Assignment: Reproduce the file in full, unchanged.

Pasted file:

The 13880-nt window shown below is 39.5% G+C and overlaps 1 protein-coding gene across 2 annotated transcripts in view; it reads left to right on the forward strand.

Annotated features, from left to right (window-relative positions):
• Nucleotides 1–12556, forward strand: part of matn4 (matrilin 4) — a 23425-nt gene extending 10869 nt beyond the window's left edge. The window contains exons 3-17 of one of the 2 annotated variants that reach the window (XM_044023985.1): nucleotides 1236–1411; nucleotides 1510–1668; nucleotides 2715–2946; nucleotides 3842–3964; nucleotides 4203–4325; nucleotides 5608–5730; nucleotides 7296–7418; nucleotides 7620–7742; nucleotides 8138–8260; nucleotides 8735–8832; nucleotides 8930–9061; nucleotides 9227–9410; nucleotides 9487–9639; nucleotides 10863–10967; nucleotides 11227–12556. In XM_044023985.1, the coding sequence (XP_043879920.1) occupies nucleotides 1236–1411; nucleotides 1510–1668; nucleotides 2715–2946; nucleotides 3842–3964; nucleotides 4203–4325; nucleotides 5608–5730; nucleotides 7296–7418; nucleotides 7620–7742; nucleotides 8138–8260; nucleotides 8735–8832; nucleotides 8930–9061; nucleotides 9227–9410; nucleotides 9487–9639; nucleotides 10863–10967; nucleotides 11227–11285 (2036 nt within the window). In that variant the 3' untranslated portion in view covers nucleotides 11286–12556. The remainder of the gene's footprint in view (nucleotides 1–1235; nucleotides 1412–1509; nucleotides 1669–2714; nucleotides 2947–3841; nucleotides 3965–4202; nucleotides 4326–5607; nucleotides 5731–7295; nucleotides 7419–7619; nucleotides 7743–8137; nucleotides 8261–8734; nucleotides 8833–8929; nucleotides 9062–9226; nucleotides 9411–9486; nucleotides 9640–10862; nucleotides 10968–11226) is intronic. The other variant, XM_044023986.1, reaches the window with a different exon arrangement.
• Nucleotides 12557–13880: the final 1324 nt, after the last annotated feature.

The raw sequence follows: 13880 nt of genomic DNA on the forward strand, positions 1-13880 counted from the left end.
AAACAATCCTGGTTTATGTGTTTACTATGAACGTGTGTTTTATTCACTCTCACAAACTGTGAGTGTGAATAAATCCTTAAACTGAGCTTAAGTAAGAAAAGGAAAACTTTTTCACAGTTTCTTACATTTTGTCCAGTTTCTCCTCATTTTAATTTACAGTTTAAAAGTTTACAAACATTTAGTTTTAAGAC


The 13880-nt window shown below is 39.5% G+C and overlaps 1 protein-coding gene across 2 annotated transcripts in view; it reads left to right on the forward strand.

Annotated features, from left to right (window-relative positions):
• Nucleotides 1–12556, forward strand: part of matn4 (matrilin 4) — a 23425-nt gene extending 10869 nt beyond the window's left edge. The window contains exons 3-17 of one of the 2 annotated variants that reach the window (XM_044023985.1): nucleotides 1236–1411; nucleotides 1510–1668; nucleotides 2715–2946; nucleotides 3842–3964; nucleotides 4203–4325; nucleotides 5608–5730; nucleotides 7296–7418; nucleotides 7620–7742; nucleotides 8138–8260; nucleotides 8735–8832; nucleotides 8930–9061; nucleotides 9227–9410; nucleotides 9487–9639; nucleotides 10863–10967; nucleotides 11227–12556. In XM_044023985.1, the coding sequence (XP_043879920.1) occupies nucleotides 1236–1411; nucleotides 1510–1668; nucleotides 2715–2946; nucleotides 3842–3964; nucleotides 4203–4325; nucleotides 5608–5730; nucleotides 7296–7418; nucleotides 7620–7742; nucleotides 8138–8260; nucleotides 8735–8832; nucleotides 8930–9061; nucleotides 9227–9410; nucleotides 9487–9639; nucleotides 10863–10967; nucleotides 11227–11285 (2036 nt within the window). In that variant the 3' untranslated portion in view covers nucleotides 11286–12556. The remainder of the gene's footprint in view (nucleotides 1–1235; nucleotides 1412–1509; nucleotides 1669–2714; nucleotides 2947–3841; nucleotides 3965–4202; nucleotides 4326–5607; nucleotides 5731–7295; nucleotides 7419–7619; nucleotides 7743–8137; nucleotides 8261–8734; nucleotides 8833–8929; nucleotides 9062–9226; nucleotides 9411–9486; nucleotides 9640–10862; nucleotides 10968–11226) is intronic. The other variant, XM_044023986.1, reaches the window with a different exon arrangement.
• Nucleotides 12557–13880: the final 1324 nt, after the last annotated feature.

The raw sequence follows: 13880 nt of genomic DNA on the forward strand, positions 1-13880 counted from the left end.
AAACAATCCTGGTTTATGTGTTTACTATGAACGTGTGTTTTATTCACTCTCACAAACTGTGAGTGTGAATAAATCCTTAAACTGAGCTTAAGTAAGAAAAGGAAAACTTTTTCACAGTTTCTTACATTTTGTCCAGTTTCTCCTCATTTTAATTTACAGTTTAAAAGTTTACAAACATTTAGTTTTAAGAC